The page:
Twenty years later, the Chernobyl disaster still affects children’s health
By John Varoli
CHERNOBYL, Ukraine, 25 April 2006 – On the 20th anniversary of the Chernobyl disaster, UNICEF is urging the governments of countries still affected by fallout from the radioactive blast to take a simple yet effective step to save and improve lives.
A lack of iodine in the diets of children living in the contaminated region has made them more susceptible to thyroid cancer and iodine deficiency disorders. These children could be protected through universal salt iodization, which costs just 4 cents per person.
“Iodine deficiency during pregnancy affects fetal brain development,” said UNICEF Deputy Director Kul Gautam. “It is the world’s leading cause of mental retardation. It is a danger to pregnant women and young children. Even mild forms of iodine deficiency can lower the IQ level of children by 10 to 15 per cent, leading to poor performance in school and reduced productivity as adults.”
The ‘Chernobyl generation’
UNICEF also hopes to remind the wider world that children here continue to suffer even though they were born years after the event.
“Chernobyl – but that was 20 years ago,” remarked Irina, a young woman in St. Petersburg, Russia, upon hearing of a recent photography workshop organized by UNICEF for children from the devastated area. “Why would UNICEF possibly be concerned with Chernobyl today? It’s all in the past.” Unfortunately, Irina’s opinion is all too common in Russia.
The Bryansk region, which includes parts of Ukraine and Belarus, was hit hard by fallout from the radioactive cloud after an accident on 26 April 1986 blew apart Reactor No. 4 at the Chernobyl nuclear power plant in Ukraine, then a Soviet republic.
The explosion and ensuing fire spewed radiation over a territory the size of Germany and forced the abandonment of 400 communities in this formerly fertile agricultural region. Hundreds of thousands of people were relocated, and nearly 600,000 so-called ‘liquidators’, many working with no protection, sacrificed their health to contain and seal the fiery reactor, as well as clean the contaminated area.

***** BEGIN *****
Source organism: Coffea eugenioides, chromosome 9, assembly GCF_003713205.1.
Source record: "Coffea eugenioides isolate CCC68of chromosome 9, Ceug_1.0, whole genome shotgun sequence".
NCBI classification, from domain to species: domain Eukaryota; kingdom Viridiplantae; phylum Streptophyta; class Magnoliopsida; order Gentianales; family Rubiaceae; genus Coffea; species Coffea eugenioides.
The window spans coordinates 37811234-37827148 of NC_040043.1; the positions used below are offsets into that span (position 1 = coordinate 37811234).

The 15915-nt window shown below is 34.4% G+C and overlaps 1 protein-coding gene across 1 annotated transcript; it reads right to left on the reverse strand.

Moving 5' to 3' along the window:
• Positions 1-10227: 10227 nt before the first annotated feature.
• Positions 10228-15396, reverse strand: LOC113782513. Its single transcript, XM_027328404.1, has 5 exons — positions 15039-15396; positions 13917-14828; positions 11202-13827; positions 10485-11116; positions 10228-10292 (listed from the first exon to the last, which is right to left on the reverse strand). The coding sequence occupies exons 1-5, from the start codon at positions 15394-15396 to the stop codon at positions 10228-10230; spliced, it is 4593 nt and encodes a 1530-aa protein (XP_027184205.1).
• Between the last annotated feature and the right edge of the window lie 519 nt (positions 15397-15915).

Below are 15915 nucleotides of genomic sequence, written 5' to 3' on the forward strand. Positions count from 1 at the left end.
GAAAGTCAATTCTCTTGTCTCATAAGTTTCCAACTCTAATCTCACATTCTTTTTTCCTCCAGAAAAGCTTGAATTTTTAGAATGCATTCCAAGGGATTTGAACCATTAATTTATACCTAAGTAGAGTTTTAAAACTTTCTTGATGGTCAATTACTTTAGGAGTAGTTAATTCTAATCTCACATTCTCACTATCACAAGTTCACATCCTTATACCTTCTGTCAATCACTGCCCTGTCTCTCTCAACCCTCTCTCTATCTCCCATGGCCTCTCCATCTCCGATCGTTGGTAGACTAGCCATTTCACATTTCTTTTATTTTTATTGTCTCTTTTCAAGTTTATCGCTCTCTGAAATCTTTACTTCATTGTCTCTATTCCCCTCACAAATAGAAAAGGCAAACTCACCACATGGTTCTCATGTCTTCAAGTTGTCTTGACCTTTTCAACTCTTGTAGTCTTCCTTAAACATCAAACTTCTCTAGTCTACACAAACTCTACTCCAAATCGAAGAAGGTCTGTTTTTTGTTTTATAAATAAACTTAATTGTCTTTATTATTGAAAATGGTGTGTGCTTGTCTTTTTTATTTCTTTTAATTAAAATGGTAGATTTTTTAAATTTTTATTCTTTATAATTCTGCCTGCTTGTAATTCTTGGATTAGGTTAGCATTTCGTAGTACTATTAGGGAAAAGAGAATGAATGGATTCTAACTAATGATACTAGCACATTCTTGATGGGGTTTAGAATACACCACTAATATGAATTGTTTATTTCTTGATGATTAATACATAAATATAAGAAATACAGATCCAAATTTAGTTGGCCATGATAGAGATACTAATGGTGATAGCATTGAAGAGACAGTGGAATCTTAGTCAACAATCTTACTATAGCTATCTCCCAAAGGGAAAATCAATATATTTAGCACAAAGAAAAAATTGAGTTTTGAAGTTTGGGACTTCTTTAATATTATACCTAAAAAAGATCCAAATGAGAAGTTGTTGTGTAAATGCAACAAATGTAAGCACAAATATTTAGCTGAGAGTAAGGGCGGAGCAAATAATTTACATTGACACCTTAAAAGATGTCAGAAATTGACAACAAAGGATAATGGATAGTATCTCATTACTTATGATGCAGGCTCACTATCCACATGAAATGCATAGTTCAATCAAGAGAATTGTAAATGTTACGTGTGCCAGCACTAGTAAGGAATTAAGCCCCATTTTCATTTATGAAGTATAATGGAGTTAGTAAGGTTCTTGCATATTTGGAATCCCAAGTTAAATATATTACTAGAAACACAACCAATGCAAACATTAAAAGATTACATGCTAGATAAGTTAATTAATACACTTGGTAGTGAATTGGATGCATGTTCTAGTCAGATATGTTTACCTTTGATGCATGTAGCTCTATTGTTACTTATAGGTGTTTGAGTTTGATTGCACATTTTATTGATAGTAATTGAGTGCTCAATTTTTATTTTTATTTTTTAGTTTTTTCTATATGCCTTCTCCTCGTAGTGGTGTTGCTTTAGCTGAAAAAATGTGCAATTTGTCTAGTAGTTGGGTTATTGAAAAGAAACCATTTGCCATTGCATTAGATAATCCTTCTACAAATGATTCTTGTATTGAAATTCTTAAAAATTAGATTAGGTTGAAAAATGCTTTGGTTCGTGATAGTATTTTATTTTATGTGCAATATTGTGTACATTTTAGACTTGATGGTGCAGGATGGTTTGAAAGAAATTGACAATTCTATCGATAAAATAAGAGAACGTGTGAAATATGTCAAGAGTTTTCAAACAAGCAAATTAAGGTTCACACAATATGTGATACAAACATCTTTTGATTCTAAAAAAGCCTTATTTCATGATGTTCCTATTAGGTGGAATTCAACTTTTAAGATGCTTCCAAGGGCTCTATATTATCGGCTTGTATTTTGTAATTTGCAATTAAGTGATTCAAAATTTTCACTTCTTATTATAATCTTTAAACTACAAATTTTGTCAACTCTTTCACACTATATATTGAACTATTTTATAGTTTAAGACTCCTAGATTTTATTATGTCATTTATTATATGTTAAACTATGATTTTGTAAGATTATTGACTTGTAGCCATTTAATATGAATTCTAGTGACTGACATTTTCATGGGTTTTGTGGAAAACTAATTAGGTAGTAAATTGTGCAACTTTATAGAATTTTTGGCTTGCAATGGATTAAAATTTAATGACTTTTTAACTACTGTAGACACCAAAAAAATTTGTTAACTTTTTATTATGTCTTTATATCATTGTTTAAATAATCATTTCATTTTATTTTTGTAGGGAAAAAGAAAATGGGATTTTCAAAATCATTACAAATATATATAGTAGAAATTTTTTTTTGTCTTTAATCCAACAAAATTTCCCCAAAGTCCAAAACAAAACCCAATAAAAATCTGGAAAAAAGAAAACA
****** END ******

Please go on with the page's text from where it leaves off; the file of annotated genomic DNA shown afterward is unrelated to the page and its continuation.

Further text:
“One thing is absolutely clear. Increased incidence of childhood thyroid cancer caused by radioactive iodine fallout has been the most dramatic health impact of Chernobyl,” said Mr. Gautam. “There are over 4,000 cases of thyroid cancer affecting the ‘Chernobyl generation’ of children. But cancer is only the tip of the iceberg. Widespread iodine deficiency in the vicinity of Chernobyl and other parts of Belarus, Russian Federation and Ukraine is leading to a whole generation of children growing up potentially brain-damaged.”
Children are especially vulnerable
Today, the plight of most of the 6 million people who live in or near contaminated areas is not considered dire enough to warrant evacuation. Although hundreds of towns and villages are deemed habitable, the surrounding fields, lake beds and forest floors that provide them with food and water remain polluted.
Nearly all Bryansk residents suffer health problems, to which children are especially vulnerable. The greatest source of apprehension, however, remains fear of the genetic defects that might affect future generations. Young people, especially those planning to have children, try to move as far away as possible. For economic reasons however, few have that option.
“Adults think that 20 years have passed, and the problems are over,” said Lubov Olefirenko, head of the Russian Children’s Fund in Bryansk. “So it’s up to the children to keep the fight alive.”